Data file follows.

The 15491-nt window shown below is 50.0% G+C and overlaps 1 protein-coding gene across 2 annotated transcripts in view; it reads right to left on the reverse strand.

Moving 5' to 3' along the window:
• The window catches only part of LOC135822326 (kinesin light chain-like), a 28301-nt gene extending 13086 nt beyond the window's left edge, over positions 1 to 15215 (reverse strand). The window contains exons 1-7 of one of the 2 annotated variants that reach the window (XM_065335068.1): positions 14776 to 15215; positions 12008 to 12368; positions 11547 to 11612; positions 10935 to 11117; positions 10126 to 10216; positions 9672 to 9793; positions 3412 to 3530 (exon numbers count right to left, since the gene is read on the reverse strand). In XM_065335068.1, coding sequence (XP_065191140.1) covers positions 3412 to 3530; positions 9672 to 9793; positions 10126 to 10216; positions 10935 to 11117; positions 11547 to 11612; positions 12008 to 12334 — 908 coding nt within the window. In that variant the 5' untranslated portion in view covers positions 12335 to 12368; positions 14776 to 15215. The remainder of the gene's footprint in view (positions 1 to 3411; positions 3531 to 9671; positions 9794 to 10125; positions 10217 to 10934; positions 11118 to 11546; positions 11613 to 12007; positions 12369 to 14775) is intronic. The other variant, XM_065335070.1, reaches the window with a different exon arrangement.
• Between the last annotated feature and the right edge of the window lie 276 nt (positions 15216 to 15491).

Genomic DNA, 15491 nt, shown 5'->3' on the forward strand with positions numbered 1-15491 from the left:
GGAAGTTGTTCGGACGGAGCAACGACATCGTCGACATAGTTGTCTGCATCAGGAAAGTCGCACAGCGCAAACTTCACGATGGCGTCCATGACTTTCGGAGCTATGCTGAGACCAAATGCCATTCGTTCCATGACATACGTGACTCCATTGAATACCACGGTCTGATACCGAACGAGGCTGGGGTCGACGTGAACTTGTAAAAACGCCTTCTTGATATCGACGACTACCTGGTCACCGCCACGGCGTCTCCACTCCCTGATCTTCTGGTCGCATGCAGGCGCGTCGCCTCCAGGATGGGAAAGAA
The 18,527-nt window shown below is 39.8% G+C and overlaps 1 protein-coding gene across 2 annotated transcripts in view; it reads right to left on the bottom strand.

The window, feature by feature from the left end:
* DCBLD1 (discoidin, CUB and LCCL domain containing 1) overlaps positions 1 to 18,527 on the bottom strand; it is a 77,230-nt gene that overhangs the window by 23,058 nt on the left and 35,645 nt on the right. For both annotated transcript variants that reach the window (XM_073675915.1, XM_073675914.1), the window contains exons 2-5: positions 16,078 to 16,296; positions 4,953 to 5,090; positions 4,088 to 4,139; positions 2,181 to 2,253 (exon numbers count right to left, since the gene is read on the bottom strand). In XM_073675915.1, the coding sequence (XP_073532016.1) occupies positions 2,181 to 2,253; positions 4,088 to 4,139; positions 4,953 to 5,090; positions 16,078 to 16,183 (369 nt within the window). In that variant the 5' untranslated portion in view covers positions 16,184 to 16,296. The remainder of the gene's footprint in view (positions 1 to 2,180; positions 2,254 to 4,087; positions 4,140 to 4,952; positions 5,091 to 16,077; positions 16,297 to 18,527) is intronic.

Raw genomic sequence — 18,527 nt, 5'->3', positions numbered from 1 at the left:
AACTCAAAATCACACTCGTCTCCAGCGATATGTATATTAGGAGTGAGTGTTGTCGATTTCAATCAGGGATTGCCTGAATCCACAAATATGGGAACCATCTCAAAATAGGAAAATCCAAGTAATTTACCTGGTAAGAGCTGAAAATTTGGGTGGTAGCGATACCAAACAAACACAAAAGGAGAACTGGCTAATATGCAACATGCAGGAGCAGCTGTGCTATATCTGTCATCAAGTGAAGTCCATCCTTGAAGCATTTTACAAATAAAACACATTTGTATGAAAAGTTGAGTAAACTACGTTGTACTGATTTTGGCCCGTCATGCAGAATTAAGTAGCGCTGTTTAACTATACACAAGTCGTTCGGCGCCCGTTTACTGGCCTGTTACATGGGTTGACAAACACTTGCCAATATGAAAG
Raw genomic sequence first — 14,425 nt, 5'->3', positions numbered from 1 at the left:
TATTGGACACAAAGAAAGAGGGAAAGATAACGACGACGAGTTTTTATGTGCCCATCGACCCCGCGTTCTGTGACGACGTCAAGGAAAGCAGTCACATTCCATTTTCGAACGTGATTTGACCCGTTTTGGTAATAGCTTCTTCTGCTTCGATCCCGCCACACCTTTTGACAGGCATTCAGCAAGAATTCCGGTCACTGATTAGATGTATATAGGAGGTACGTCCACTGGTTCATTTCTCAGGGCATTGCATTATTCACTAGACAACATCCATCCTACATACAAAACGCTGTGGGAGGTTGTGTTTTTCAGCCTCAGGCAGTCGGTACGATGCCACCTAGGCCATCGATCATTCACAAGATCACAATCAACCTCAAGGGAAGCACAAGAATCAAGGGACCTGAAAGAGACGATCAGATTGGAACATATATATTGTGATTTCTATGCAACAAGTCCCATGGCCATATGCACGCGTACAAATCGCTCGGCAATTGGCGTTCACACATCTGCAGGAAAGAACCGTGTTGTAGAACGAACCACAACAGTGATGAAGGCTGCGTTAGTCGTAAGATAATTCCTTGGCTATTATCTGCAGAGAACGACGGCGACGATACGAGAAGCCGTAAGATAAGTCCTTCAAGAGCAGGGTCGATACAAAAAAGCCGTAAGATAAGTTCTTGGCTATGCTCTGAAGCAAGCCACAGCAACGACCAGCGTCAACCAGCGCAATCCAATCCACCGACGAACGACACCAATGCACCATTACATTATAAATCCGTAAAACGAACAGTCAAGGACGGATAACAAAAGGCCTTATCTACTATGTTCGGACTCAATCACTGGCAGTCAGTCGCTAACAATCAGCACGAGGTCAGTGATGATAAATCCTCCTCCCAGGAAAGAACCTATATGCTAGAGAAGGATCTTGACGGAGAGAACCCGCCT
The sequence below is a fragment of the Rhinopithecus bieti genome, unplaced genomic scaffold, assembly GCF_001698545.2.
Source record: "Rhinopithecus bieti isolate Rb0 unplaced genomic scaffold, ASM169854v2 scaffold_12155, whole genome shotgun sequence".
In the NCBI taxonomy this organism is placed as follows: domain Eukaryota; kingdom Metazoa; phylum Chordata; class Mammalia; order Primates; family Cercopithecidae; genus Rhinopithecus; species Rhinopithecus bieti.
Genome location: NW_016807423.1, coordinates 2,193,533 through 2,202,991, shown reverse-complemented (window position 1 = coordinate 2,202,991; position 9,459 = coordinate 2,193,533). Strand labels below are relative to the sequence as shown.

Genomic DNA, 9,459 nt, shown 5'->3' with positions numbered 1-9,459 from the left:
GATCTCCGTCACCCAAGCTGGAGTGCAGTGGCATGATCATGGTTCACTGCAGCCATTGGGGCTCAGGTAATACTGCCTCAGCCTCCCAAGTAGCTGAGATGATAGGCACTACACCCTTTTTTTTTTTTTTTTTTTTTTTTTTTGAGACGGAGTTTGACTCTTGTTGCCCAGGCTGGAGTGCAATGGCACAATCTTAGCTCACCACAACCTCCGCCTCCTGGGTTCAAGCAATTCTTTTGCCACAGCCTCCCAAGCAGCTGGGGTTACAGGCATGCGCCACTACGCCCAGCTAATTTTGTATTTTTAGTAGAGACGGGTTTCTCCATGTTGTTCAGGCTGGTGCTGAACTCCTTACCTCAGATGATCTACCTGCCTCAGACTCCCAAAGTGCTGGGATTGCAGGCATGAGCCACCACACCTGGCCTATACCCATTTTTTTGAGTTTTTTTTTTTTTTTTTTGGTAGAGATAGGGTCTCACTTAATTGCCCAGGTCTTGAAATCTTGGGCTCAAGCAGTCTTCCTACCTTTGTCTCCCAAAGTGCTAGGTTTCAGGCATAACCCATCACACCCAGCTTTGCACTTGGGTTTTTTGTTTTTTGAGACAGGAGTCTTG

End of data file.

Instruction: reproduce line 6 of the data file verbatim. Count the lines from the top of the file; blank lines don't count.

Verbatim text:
GGAAGTTGTTCGGACGGAGCAACGACATCGTCGACATAGTTGTCTGCATCAGGAAAGTCGCACAGCGCAAACTTCACGATGGCGTCCATGACTTTCGGAGCTATGCTGAGACCAAATGCCATTCGTTCCATGACATACGTGACTCCATTGAATACCACGGTCTGATACCGAACGAGGCTGGGGTCGACGTGAACTTGTAAAAACGCCTTCTTGATATCGACGACTACCTGGTCACCGCCACGGCGTCTCCACTCCCTGATCTTCTGGTCGCATGCAGGCGCGTCGCCTCCAGGATGGGAAAGAA